Hong Kong Documentary Film

Hong Kong Documentary Film

Ian Aitken
Michael Ingham
Copyright Date: 2014
Pages: 248
https://www.jstor.org/stable/10.3366/j.ctt9qdr76
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  • Book Info
    Hong Kong Documentary Film
    Book Description:

    Described as the ‘lost genre’, the tradition of documentary film making in Hong Kong is far less known than its martial arts films. However documentary film has always existed in Hong Kong and often represents its troubled relationship to itself, China and the west.Including the period of colonial film-making, the high points of television documentary and the tradition of independent documentary film-making, this book presents a comprehensive study of this lost genre. It explores the role of public-service television (including representations of the massacre at Tiananmen Square) and presents critical analysis of key films.

    eISBN: 978-0-7486-6470-2
    Subjects: Film Studies

Table of Contents

  1. Front Matter
    (pp. [i]-[iv])
  2. Table of Contents
    (pp. [v]-[vi])
  3. Introduction
    (pp. 1-5)

    This book is one outcome of a programme of research that began in 2007. The research was funded by the Hong Kong Research Grants Council and took the shape of four consecutive research projects, of which I was principal investigator. The research covered areas such as Hong Kong independent documentary film, the colonial film units of Hong Kong, Singapore and Malaya, and the influence of the British official film; and all of these areas are also covered in this book to one extent or another. The research programme is also still ongoing, developing pace and changing direction, and, as I...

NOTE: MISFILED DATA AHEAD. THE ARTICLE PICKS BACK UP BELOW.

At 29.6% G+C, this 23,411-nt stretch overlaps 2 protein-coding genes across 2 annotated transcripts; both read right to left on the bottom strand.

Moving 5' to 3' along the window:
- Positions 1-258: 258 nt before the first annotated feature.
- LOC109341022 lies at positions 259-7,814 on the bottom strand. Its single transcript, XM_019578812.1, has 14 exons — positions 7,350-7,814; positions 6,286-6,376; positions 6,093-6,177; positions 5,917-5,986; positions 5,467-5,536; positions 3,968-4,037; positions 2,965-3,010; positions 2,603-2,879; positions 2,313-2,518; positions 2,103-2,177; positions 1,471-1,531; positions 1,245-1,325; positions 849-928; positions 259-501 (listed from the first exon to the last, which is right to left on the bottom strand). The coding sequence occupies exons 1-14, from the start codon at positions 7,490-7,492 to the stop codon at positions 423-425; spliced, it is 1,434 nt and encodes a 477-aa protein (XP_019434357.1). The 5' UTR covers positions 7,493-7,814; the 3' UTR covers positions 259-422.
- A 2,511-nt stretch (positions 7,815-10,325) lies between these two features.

4. CHAPTER 1 Hong Kong, Britain, China: The Documentary Film, 1896–1941, A Page of History (1941) and The Battle of Shanghai (1937)
    (pp. 6-45)

    Hong Kong entered the orbit of British imperial power when that power was almost at its zenith in the middle of the nineteenth century. The manner of entry was also a particularly violent, and in some ways also atypical, one. At that point in time the British Empire was expanding across the world out of the older eighteenth-century mercantile imperium, in search of new trading opportunities elsewhere. At the same time, imperial strategy was moving away from the formal annexation of new territories to the establishment of trading settlements, some of which also doubled as strategic military outposts. The older,...

  5. CHAPTER 2 Hong Kong, Britain, China: The Documentary Film, 1947–69, the ‘Picturesque’ Committed Film and Water Comes over the Hills from the East (1965)
    (pp. 46-70)